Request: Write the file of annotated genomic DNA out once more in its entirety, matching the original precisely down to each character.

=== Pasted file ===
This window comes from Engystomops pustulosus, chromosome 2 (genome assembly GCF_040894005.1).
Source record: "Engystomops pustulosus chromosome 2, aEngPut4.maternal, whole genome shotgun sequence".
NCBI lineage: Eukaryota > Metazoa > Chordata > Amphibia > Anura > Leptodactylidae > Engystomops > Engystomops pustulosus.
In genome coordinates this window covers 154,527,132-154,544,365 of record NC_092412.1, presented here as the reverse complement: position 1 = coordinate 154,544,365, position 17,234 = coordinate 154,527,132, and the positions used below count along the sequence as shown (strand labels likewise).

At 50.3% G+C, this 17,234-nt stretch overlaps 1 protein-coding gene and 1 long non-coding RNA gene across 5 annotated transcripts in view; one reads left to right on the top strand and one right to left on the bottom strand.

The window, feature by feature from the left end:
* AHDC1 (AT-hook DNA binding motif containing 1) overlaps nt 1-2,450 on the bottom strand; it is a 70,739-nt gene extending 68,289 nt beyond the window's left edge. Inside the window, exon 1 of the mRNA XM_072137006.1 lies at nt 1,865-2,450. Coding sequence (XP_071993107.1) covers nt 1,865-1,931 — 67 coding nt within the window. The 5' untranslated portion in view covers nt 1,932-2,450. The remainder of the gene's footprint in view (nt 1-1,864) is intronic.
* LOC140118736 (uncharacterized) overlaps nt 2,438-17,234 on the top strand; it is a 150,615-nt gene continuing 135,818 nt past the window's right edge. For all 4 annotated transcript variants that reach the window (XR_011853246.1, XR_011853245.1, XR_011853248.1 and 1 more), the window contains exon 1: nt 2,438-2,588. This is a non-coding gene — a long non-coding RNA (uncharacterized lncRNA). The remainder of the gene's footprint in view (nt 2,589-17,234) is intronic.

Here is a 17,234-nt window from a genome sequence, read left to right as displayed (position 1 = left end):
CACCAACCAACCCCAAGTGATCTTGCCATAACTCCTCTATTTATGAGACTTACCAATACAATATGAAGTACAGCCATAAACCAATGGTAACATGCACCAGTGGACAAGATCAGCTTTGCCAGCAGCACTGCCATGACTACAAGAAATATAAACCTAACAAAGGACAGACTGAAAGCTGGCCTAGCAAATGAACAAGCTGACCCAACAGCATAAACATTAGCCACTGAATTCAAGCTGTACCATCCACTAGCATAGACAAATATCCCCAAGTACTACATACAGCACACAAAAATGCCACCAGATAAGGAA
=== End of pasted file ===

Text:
This window comes from Engystomops pustulosus, chromosome 2 (genome assembly GCF_040894005.1).
Source record: "Engystomops pustulosus chromosome 2, aEngPut4.maternal, whole genome shotgun sequence".
NCBI lineage: Eukaryota > Metazoa > Chordata > Amphibia > Anura > Leptodactylidae > Engystomops > Engystomops pustulosus.
In genome coordinates this window covers 154,527,132-154,544,365 of record NC_092412.1, presented here as the reverse complement: position 1 = coordinate 154,544,365, position 17,234 = coordinate 154,527,132, and the positions used below count along the sequence as shown (strand labels likewise).

At 50.3% G+C, this 17,234-nt stretch overlaps 1 protein-coding gene and 1 long non-coding RNA gene across 5 annotated transcripts in view; one reads left to right on the top strand and one right to left on the bottom strand.

The window, feature by feature from the left end:
* AHDC1 (AT-hook DNA binding motif containing 1) overlaps nt 1-2,450 on the bottom strand; it is a 70,739-nt gene extending 68,289 nt beyond the window's left edge. Inside the window, exon 1 of the mRNA XM_072137006.1 lies at nt 1,865-2,450. Coding sequence (XP_071993107.1) covers nt 1,865-1,931 — 67 coding nt within the window. The 5' untranslated portion in view covers nt 1,932-2,450. The remainder of the gene's footprint in view (nt 1-1,864) is intronic.
* LOC140118736 (uncharacterized) overlaps nt 2,438-17,234 on the top strand; it is a 150,615-nt gene continuing 135,818 nt past the window's right edge. For all 4 annotated transcript variants that reach the window (XR_011853246.1, XR_011853245.1, XR_011853248.1 and 1 more), the window contains exon 1: nt 2,438-2,588. This is a non-coding gene — a long non-coding RNA (uncharacterized lncRNA). The remainder of the gene's footprint in view (nt 2,589-17,234) is intronic.

Here is a 17,234-nt window from a genome sequence, read left to right as displayed (position 1 = left end):
CACCAACCAACCCCAAGTGATCTTGCCATAACTCCTCTATTTATGAGACTTACCAATACAATATGAAGTACAGCCATAAACCAATGGTAACATGCACCAGTGGACAAGATCAGCTTTGCCAGCAGCACTGCCATGACTACAAGAAATATAAACCTAACAAAGGACAGACTGAAAGCTGGCCTAGCAAATGAACAAGCTGACCCAACAGCATAAACATTAGCCACTGAATTCAAGCTGTACCATCCACTAGCATAGACAAATATCCCCAAGTACTACATACAGCACACAAAAATGCCACCAGATAAGGAA